• Fantasy Americana: Possibly one of the quintessential television examples.
  • Fate Worse than Death: Dora Mae is gang-molested by a group of seemingly-undead miners. Then murdered by one of them. Then her spirit is condemned to the town, apparently doomed to spend eternity naked in a town of dead-eyed, soulless monsters.
  • Foregone Conclusion: From the moments of the opening monologue, you know everything ends with the atomic bomb. And at the beginning of Season 2, you learn the whole story has a Downer Ending because of this
  • Foreshadowing: The only foreshadowing we get of Tommy Dolan being tricked into taking the fall for the Ministry fire occurs in Season 1 at the end of Justin's stay at the asylum where he tricks his doctor into writing things in his notes.
    • Lucius Belyakov's (aka Management) name is very similar to Lucifer which means "light-bringer" which foreshadows his status as a Light Avatar.
  • Ghostly Glide: During one of Brother Justin's visions, the ghosts of children float into, then out of, view.
  • Good Eyes, Evil Eyes: When using their full power, Light Avatars get an invisible aura (read: the righteous fury of God himself) while Dark Avatars have their eyes go completely black (read: Oh, Shit!)
  • Gory Discretion Shot: At one point, someone makes Henry Scudder angry. Scudder then proceeds to rip their intestines out. You don't see the tearing, but you do see the bits being tossed about.
  • The Grotesque: A number of the supporting and some of the main cast. Pretty standard for a traveling carnival, but they're all given distinct characters separate from their appearance.
  • Healing Hands: A hallmark of Light Avatara.
  • Heir Club for Men: Only firstborn sons can become Avatars. Until Sofie, that is.
  • The Hero's Journey: Both the Hero and the Villain go through many of the steps of the journey, cluing the audience into the fact that they're not that different. Even one of Campbell's original terms ("The Boon") is name-dropped in the official guide to the series' mythology.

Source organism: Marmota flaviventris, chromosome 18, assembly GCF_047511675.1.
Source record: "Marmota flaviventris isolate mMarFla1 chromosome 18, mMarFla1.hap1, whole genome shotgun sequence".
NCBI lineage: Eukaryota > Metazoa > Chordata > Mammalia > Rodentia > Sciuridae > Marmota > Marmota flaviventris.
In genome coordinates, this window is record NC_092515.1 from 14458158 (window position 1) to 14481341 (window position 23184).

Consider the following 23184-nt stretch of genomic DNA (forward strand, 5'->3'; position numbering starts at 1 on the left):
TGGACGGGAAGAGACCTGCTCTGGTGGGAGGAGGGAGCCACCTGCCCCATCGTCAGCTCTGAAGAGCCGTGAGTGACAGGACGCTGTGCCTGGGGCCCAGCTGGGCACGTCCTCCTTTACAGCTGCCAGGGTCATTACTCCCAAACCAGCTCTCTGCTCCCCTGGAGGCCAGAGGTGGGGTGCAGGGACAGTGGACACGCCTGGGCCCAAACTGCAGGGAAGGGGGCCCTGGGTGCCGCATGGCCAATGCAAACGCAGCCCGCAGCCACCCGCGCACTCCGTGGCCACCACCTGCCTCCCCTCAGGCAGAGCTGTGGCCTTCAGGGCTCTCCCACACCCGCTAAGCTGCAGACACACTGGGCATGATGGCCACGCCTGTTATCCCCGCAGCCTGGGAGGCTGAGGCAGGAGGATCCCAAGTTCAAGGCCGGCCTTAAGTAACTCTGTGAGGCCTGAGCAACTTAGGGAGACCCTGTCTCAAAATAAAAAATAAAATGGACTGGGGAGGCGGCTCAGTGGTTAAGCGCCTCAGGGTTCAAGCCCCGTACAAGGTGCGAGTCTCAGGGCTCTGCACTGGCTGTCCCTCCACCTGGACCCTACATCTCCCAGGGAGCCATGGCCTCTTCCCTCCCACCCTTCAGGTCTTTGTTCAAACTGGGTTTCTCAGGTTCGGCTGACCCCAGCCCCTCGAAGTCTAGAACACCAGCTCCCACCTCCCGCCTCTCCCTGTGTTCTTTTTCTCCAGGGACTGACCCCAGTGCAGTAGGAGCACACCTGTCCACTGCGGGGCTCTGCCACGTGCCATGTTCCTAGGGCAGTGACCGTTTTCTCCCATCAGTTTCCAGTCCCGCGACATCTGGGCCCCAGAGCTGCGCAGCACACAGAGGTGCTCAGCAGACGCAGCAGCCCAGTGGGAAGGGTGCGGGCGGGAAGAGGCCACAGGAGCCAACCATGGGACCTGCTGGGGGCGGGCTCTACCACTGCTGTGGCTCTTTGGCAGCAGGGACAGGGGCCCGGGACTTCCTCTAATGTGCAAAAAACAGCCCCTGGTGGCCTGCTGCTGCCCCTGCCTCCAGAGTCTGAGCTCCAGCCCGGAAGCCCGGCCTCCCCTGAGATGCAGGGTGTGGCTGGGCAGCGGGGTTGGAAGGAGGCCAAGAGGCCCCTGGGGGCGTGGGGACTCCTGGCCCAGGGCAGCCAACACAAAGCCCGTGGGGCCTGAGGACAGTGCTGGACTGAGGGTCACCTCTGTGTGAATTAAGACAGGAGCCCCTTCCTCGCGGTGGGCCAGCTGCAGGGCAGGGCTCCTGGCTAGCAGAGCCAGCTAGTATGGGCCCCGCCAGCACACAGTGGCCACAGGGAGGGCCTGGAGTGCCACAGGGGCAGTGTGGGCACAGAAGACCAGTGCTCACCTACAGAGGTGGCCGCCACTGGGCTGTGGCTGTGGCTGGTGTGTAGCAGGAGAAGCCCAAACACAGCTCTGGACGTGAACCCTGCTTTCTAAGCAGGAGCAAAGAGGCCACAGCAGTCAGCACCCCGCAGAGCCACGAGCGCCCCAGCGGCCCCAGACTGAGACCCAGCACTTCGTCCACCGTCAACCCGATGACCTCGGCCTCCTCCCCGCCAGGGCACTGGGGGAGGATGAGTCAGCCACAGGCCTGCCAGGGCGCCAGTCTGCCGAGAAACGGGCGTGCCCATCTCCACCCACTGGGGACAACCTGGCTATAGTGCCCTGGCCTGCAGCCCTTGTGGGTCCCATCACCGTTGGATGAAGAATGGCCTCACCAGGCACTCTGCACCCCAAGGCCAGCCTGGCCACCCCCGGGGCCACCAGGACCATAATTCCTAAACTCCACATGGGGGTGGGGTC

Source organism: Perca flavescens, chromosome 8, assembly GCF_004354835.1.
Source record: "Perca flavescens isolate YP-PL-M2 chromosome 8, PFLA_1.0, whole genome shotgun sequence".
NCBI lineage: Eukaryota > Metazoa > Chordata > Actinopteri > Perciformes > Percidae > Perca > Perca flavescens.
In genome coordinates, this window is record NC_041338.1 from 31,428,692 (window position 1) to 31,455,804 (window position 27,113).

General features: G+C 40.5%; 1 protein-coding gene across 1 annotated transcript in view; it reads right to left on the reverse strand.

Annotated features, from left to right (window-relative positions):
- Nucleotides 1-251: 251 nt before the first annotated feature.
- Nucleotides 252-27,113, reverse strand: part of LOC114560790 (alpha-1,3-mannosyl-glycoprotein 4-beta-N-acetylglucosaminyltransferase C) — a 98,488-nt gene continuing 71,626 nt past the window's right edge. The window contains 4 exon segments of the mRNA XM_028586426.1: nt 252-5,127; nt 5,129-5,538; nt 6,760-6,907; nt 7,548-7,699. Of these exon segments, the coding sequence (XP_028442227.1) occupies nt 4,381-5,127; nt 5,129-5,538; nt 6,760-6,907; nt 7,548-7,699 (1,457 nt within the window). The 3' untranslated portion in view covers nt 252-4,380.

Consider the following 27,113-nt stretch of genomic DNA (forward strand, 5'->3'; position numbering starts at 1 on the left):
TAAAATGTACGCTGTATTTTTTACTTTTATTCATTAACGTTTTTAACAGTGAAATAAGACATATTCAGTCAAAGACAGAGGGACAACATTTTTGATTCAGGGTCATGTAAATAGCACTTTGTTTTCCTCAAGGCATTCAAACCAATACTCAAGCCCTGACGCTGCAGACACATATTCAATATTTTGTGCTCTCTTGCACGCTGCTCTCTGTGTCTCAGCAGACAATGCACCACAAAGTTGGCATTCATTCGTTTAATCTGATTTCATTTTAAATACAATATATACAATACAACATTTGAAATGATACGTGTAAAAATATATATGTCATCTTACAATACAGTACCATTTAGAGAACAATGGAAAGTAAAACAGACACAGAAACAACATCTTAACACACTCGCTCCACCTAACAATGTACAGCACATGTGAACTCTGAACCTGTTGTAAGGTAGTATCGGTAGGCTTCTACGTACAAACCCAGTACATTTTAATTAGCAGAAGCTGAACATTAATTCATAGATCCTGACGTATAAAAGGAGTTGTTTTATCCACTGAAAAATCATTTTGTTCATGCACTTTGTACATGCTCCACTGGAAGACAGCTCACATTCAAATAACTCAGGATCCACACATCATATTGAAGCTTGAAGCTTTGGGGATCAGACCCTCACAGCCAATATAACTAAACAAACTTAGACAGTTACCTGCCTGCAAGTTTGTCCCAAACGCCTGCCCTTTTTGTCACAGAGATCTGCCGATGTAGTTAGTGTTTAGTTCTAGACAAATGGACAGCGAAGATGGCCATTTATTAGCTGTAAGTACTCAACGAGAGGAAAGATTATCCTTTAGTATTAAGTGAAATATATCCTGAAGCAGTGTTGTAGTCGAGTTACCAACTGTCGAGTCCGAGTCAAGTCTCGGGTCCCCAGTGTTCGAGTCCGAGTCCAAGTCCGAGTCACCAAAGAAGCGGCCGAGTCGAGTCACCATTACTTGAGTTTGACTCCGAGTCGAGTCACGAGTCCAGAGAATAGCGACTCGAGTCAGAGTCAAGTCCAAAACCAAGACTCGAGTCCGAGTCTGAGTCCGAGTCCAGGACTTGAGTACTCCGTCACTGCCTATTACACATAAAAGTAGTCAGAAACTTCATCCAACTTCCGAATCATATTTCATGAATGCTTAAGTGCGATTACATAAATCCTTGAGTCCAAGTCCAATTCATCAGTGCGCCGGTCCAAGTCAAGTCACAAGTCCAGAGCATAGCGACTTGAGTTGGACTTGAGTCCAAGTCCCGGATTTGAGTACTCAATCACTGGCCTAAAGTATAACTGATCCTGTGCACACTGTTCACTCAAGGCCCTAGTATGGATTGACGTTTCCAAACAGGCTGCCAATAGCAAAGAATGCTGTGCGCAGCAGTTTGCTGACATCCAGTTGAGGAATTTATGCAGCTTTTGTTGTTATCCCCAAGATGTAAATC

• The Call to Adventure: Ben is invited to join the carnival, while Brother Justin is inspired to build a new church after a series of visions.
    • Supernatural Aid: Ben is mentored by the psychic Professor Lodz, the dwarf Samson, and the ghostly Management. Justin receives a series of prophetic visions that put him on the path to becoming an Avatar.
    • Crossing the Threshold: Ben leaves his sleepy hometown in Oklahoma, while Justin ultimately leaves his hometown in California to start a new ministry in the flatlands.
    • The Belly of the Whale: Ben attempts suicide in the mines of Loving, NM, only accepting his destiny when he survives; Justin discovers his full powers when he winds up in an insane asylum after being driven to despair by the destruction of his ministry.
    • The Road of Trials: Ben must traverse the long road from Oklahoma to California to confront Justin, and he crosses paths with multiple dangerous and/or unsavory characters along the way. Justin must make his way back to the ministry.
    • The Meeting with the Goddess: Ben learns about his father's past from the alluring snake charmer Ruthie, and cultivates a love affair with the enigmatic Sofie. Justin has a long-standing love for his sister, but falls in fascination with Sofie, when she runs away to New Canaan.
    • Atonement with the Father: Ben uncovers the full truth about his absent father Henry Scudder, ultimately finding him, healing his facial scars, and forgiving him for leaving. The last vestige of goodness in Justin begs his foster-father, Norman Balthus, to kill him, but Balthus cannot bring himself to do it, and thus damns both himself and Justin.
    • The Ultimate Boon: Ben fully assumes the mantle of the Avatar of Light after killing the previous Avatar, Management, and takes up his father's old trench knife from World War I as his personal weapon. Justin likewise becomes the Avatar of Darkness after killing Henry Scudder and taking up a scythe as his personal weapon.
    • Apotheosis: In the series finale, Ben faces Justin in personal combat and wins, being carried away by the Carnival to recover from his injuries. Justin is killed in battle with Ben, but is resurrected by his daughter, Sofie.
  • Heroic BSoD:
    • Apollonia hit hers before the events of the series, after her rape by Justin.
    • Brother Justin after the destruction of his ministry, also his Start of Darkness.
    • Ben in "The Day That Was the Day", after he learns the truth about his destiny.
  • Heroic Sacrifice: Most of the light avatars are prone to these, lampshaded by Samson in the finale.
    Samson: What is it with you people?
  • Historical Fantasy: Set in the Great Depression, and would have continued through World War II had it not been Screwed By The Network.
  • Homage: To everything from sports history to The Bible to The Wizard of Oz.